Literary Architects, LLC works with authors to combine the quality and standards of traditional publishing with the flexibility and control of self-publishing. Literary Architects' publishing professionals specialize in selecting and partnering with committed authors to produce trade-quality books, consulting with authors to plan and execute custom sales and marketing strategies, and providing authors with fulfillment and distribution of their books.

Thursday, April 20, 2006

How Important is an Author's Platform? Critically.

I've been talking to a lot of authors lately about "platform". Many don't understand it, recognize its importance, or have a clue how to create it. I know it's frustrating as an author to be turned away by every agent and publisher you talk to, but when they say "You don't have a platform," it's time to think about how to come up with a solution.

What is your platform? Your platform is who you are in relation to your topic. How much of an expert are you? If you're offering your readers a solution to a problem (or giving them a treatise on your topic of choice), your platform is what makes you a reliable source. Do you have training in the field or industry? Are you an "expert"? Do you have experience other than just "I did it and want to help others do it, too"? Do you have a following? Do you speak? Do you blog? Do you have a website? Do you have readers for a newsletter, or hits on a web site, or great quotes from names who say "this person is terrific! Read what they have to say!" Your platform is your base of credentials. It's your credibility on a topic. It's your position in the industry, your company, your topic. It's any related certifications, degrees, speaking experience, work, or involvement. What difference does it make to the success of your book? All in the world.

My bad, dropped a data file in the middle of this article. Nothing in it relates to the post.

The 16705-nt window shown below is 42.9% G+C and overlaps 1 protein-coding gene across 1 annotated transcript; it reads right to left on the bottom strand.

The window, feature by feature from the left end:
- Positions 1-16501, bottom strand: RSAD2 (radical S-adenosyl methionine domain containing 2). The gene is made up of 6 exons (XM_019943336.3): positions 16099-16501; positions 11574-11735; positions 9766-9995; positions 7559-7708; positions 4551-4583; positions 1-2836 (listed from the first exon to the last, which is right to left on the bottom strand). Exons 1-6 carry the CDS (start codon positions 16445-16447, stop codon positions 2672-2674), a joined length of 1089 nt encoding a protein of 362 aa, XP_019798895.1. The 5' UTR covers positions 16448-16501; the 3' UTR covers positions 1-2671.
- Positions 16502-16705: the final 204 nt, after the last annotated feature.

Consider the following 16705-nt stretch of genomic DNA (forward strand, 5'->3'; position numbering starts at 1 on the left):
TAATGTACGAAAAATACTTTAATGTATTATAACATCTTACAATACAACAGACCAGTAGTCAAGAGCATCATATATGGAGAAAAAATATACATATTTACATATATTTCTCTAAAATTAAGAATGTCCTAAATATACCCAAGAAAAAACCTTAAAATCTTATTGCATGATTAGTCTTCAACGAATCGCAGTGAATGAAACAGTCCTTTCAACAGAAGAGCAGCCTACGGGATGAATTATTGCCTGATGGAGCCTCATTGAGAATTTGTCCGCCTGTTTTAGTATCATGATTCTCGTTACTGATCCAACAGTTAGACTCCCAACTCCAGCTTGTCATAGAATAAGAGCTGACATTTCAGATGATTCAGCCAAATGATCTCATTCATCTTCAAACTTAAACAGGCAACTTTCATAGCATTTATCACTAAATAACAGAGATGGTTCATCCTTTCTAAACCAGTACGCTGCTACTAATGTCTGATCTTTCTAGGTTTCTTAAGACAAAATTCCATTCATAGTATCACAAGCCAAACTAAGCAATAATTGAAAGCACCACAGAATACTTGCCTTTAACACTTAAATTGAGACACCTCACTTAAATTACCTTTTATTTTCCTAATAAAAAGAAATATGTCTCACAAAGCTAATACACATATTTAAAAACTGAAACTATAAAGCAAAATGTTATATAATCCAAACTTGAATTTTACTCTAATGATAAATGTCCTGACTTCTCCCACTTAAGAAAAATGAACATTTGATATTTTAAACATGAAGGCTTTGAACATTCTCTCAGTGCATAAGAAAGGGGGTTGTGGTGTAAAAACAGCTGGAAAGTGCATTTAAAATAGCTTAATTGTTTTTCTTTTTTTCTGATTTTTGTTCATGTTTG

Can you create a platform for yourself? Of course. But only you can do it -- no one else. A publisher can create a great book for you, but they can't create a market for it out of thin air. If you have no platform, we won't be able to find a way for your readers to understand why they should pick up *your* book. If readers can't understand who you are and what your connection to the topic is very clearly, they can't understand your perspective on your book. Lack of significant platform is probably one of the top reasons manuscripts are rejected by any kind of house that's selective about what they publish.

So how does one create a platform? Become an expert, get certified, take classes, become known and credible in the community based around your topic, create a website, start a blog, speak, volunteer, teach, lecture, travel, network, get to know everyone of importance in the world of your topic area and have them know you. If you publish with a traditional house, your publisher is going to want to know who you are within the context of your topic. (If they don't care, then you have a whole other problem.) Be creative about yourself and where you fit! Have fun and become passionate about your topic. You'll have your platform built before you know it.


Anonymous Anonymous said...

I know this is 2 years old. I hope this blog is still active. Thanks for this posting. It answers the question I've been asking.

10:03 PM  
Anonymous Anonymous said...

This is a great explanation, thank you.

10:15 AM  
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